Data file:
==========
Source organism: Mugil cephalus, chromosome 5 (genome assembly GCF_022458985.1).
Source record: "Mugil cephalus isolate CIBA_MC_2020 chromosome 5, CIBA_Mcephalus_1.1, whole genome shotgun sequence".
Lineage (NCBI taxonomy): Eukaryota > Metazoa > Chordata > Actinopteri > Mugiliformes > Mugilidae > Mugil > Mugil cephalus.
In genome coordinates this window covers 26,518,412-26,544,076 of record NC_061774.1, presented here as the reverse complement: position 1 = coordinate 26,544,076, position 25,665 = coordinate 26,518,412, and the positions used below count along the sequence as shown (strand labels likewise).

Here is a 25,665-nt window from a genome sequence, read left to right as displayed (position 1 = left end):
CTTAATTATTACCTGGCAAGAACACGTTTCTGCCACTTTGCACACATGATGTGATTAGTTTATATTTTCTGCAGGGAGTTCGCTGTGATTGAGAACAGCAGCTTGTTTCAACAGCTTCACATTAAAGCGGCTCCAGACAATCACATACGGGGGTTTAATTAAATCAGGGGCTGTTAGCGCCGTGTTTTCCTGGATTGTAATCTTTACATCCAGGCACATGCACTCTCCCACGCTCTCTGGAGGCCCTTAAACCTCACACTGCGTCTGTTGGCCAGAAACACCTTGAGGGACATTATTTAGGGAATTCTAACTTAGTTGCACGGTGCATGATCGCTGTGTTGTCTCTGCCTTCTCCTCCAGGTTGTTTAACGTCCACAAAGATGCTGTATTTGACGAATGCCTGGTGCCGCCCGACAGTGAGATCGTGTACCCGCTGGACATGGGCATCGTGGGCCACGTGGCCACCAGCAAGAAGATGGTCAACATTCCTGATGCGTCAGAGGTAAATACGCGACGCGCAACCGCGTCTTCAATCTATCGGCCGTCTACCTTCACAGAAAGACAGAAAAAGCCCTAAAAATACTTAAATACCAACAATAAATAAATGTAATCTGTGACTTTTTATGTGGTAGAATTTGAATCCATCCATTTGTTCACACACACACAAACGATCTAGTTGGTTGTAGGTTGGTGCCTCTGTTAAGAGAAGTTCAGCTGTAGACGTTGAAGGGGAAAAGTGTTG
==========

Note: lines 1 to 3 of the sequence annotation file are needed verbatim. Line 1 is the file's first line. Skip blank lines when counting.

Source organism: Mugil cephalus, chromosome 5 (genome assembly GCF_022458985.1).
Source record: "Mugil cephalus isolate CIBA_MC_2020 chromosome 5, CIBA_Mcephalus_1.1, whole genome shotgun sequence".
Lineage (NCBI taxonomy): Eukaryota > Metazoa > Chordata > Actinopteri > Mugiliformes > Mugilidae > Mugil > Mugil cephalus.